Ice House of Mirrors

In the fable of Snow White, the evil step-mother asked her hand mirror: “Who is the fairest in the land?” The mirror on the wall always flattered her, but this mirror did not. As we all know, the hand mirror told the truth, the queen was angry and people had to suffer.

We expect mirrors to tell the truth, to show us the objective reality. That is why it is amusing at the carnival sideshow to gaze into mirrors that make normal people look obese or like a beanpole, or otherwise distort one’s appearance.

This post is about what Arctic Ice Extent looks like in the mirrors available to the public.

Mirror #1

If you wonder what is happening with Arctic Ice, the first (and maybe only) depiction you encounter will look like this:

I call this The Incredibly Shrinking Ice Mirror, because it is certainly scary (Death Spiral comes to mind). Ice is obviously going to hell in a hand-basket. Once your fright abates, you might wonder about the scale or how much ice is measured. And you might notice this is about September; other months of the year are excluded from view.

You wouldn’t know from this chart that scary looking 2012 had one of the higher March maximums and on average was not so far out. But that wouldn’t be as exciting.

Mirror #2

Just for fun, let’s make a mirror from the same dataset, just one month later. I call this The Incredibly Persisting Ice Mirror.

october extents lrg2

You won’t find this one on the Internet because it is politically incorrect and pretty boring. But it is just as valid as Mirror #1. It is showing a very slow, unalarming decline with something unusual in 2007, but recovering after that.

Is it a distortion? Absolutely, it is incomplete in the same way as Mirror #1, but gives the opposite impression, just by choosing a different month. But at least this one informs your impression with the actual monthly average extents in M km2 (no anomalies or %s).

Mirror #3

There are more informative pictures of Arctic Ice dynamics if you look for them. For example, there is this presentation of the complete dataset:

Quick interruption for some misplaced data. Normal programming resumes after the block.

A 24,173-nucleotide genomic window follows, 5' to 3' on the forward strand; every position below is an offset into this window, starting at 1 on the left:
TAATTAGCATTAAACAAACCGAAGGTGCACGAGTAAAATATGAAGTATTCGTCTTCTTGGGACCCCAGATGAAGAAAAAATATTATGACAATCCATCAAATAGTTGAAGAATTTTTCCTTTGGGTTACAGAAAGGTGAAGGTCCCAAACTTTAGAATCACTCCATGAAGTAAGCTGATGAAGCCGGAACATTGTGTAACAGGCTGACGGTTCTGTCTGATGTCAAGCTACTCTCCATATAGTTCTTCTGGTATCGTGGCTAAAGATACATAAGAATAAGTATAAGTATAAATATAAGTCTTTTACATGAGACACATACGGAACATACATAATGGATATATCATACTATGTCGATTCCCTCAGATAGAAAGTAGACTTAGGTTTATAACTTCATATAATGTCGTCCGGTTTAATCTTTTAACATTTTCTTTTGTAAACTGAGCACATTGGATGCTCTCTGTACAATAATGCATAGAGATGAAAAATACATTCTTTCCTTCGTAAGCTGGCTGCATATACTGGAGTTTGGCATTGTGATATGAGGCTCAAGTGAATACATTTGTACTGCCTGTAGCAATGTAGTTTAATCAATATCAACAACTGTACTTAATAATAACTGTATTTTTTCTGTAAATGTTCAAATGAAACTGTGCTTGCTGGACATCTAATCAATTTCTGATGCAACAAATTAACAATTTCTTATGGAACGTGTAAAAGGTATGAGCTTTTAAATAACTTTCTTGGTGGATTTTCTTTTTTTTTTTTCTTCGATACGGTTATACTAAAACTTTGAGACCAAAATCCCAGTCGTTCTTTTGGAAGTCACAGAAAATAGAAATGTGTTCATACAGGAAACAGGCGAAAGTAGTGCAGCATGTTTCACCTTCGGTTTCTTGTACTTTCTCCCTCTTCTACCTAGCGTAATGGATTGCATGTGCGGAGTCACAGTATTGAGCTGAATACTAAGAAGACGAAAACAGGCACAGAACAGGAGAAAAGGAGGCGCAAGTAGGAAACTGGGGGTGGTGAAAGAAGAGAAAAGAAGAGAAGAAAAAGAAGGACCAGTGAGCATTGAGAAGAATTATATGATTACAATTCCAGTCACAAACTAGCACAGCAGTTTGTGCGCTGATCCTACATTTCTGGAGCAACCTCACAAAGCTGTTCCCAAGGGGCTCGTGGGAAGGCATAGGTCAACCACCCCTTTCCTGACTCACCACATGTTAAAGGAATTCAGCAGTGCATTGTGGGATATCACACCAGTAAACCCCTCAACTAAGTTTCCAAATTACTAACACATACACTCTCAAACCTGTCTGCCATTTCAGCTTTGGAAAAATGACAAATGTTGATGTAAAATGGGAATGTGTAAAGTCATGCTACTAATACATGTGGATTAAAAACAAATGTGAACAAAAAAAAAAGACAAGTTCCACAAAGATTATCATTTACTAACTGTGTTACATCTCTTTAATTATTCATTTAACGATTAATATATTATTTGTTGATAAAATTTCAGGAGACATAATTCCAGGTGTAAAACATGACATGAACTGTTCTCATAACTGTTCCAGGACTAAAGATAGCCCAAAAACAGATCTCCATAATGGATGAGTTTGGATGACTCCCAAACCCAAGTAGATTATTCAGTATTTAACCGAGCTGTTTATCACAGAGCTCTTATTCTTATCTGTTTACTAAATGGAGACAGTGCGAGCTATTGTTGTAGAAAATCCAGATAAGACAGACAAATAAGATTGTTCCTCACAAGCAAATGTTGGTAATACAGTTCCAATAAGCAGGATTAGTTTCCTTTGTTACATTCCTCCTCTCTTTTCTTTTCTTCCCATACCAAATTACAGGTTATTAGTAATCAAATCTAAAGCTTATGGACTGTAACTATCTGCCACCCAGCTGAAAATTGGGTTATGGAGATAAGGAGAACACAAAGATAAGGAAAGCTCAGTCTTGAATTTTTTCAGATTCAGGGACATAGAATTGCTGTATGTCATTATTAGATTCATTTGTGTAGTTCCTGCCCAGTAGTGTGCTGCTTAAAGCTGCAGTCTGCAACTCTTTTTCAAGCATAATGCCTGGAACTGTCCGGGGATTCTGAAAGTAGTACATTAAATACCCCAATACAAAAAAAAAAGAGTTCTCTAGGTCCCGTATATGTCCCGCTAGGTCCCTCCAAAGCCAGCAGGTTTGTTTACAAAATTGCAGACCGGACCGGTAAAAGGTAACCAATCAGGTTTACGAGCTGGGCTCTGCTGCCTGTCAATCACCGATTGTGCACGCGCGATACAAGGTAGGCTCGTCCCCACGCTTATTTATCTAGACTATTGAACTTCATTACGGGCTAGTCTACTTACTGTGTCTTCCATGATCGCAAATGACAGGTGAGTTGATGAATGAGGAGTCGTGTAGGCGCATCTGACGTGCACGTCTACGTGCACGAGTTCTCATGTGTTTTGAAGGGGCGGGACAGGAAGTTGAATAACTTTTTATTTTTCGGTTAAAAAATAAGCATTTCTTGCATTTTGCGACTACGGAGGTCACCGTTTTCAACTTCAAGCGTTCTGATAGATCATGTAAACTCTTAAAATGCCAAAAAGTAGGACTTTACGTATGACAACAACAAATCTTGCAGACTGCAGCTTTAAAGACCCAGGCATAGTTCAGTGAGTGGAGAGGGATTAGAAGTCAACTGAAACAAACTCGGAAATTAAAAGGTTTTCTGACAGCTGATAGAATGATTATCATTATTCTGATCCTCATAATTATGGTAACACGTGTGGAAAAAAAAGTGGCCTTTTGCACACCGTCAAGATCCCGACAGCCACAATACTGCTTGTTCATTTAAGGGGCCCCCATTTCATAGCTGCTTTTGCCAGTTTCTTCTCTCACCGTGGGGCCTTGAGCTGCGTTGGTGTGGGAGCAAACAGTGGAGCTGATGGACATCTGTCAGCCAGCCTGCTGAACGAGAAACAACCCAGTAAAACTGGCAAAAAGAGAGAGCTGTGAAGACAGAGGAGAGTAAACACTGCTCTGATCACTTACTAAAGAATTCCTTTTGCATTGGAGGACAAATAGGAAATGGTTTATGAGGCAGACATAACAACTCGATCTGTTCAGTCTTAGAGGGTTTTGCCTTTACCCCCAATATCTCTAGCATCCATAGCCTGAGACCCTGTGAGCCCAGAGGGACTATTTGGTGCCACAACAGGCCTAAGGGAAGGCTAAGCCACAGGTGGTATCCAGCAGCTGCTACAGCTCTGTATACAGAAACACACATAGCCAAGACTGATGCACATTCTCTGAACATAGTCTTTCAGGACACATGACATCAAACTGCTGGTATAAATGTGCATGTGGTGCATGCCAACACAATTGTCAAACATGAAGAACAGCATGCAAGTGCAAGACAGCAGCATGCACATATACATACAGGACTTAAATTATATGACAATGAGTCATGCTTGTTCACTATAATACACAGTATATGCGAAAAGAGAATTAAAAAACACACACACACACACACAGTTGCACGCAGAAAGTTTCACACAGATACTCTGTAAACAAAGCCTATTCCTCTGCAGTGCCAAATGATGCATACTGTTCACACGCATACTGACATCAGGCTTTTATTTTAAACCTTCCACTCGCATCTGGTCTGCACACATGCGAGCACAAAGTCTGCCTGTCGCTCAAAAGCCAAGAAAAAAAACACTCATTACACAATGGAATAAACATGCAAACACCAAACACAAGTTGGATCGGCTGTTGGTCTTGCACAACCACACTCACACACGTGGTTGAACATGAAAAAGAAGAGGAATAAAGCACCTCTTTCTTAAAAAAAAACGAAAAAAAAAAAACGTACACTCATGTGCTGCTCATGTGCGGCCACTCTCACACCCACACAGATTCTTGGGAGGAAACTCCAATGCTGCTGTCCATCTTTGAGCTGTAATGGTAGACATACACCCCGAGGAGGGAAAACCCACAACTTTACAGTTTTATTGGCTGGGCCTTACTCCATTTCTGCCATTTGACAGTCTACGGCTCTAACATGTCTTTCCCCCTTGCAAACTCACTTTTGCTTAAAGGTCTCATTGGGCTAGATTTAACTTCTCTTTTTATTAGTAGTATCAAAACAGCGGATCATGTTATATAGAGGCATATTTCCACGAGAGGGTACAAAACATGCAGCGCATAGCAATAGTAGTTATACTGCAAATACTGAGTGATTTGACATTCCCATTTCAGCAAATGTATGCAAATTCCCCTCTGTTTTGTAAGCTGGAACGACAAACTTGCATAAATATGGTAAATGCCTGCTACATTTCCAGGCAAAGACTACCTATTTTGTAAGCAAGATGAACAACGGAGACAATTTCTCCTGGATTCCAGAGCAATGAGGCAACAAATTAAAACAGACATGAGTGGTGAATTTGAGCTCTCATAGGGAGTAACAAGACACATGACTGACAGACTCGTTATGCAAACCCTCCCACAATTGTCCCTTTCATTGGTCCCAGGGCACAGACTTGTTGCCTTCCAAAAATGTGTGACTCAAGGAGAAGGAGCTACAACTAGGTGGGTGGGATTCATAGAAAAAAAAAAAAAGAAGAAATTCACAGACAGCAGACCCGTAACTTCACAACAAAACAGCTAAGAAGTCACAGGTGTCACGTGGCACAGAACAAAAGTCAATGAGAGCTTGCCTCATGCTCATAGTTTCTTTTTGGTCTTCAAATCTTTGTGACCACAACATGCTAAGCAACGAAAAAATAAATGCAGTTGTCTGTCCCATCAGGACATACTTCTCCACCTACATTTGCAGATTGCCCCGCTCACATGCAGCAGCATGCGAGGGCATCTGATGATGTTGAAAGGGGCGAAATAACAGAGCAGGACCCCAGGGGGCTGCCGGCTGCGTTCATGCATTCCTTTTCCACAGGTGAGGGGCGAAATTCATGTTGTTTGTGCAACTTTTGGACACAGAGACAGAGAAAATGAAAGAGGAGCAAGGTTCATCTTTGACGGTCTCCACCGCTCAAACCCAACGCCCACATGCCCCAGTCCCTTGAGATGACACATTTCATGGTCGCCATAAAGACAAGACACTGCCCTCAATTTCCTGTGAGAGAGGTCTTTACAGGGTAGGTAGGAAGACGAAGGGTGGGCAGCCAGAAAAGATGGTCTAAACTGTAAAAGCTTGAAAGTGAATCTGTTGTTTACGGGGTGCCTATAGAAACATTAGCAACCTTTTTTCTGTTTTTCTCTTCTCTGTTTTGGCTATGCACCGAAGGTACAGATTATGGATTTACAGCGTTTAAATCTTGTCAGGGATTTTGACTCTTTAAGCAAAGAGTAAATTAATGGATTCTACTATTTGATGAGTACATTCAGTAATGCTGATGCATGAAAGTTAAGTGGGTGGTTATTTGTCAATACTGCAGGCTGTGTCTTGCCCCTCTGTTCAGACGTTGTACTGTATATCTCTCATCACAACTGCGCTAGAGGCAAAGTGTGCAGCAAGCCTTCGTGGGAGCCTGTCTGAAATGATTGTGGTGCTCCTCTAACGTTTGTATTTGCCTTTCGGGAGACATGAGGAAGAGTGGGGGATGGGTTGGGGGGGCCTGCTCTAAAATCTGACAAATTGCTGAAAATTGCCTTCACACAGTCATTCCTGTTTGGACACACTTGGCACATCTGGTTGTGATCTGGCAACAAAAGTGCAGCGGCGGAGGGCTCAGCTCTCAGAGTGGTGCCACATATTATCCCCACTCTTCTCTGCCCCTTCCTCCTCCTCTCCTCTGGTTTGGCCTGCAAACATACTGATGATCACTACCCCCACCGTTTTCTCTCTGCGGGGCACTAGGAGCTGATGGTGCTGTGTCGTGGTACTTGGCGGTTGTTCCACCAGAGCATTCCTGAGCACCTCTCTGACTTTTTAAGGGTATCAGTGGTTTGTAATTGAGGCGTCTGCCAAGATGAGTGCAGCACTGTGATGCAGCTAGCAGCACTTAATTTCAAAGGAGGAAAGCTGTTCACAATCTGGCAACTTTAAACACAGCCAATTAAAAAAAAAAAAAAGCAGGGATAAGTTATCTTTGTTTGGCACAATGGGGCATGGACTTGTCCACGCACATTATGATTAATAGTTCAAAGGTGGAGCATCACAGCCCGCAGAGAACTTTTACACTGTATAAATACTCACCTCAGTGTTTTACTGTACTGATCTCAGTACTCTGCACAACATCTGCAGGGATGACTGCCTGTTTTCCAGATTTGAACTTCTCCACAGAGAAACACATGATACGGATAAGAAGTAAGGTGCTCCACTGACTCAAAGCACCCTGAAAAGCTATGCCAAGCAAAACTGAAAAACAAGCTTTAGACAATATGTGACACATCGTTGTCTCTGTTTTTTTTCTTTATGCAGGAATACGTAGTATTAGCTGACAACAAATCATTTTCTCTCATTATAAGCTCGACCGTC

NOAA NH Ice Extent

I call this The Bird’s Eye Ice Mirror because you can see the big picture from the satellite passive microwave sensors: the full range of annual variation, the actual measured extents and averages. Note the trend line looks much more like October than September. Is there a reason September is preferred?

Mirror #4

As I have pointed out there are other views of ice extent patterns, such as this:

masie annuallarge273

Let’s call it the The Navigator’s Eye Ice Mirror because it is the accumulation of the ice extents you could expect to observe at sea level from buoys or from the deck of a ship operating in the Arctic region (source: MASIE ice charts).

Of course, there are other mirrors trying in their own ways to tell us about Arctic Ice.

Here’s two Magnifying Ice Mirrors, giving you closeups of what is happening with the ice:

JAXA 2006 to 2015

Let’s not forget The Rear-view Ice Mirrors showing that there were ice observations long before the satellite record started in 1979.

Figure 16-3: Time series of April sea-ice extent in Nordic Sea (1864-1998) given by 2-year running mean and second-order polynomial curves. Top: Nordic Sea; middle: eastern area; bottom: western area (after Vinje, 2000). IPCC Third Assessment Report


We know as a fact of life that any mirror contains some distortion or bias, even those trying to tell the truth. So it is wise to look at several of them, and pay attention to the frames, before concluding what is happening. Be sure to have a chuckle when you pass by Mirror #1. Although setting energy policies and investing billions of research dollars based on that distortion is not amusing.


Some commentators wondered whether the statistics are affected by icebreakers.  I don’t know, but there is evidence of a Norwegian icebreaker in operation: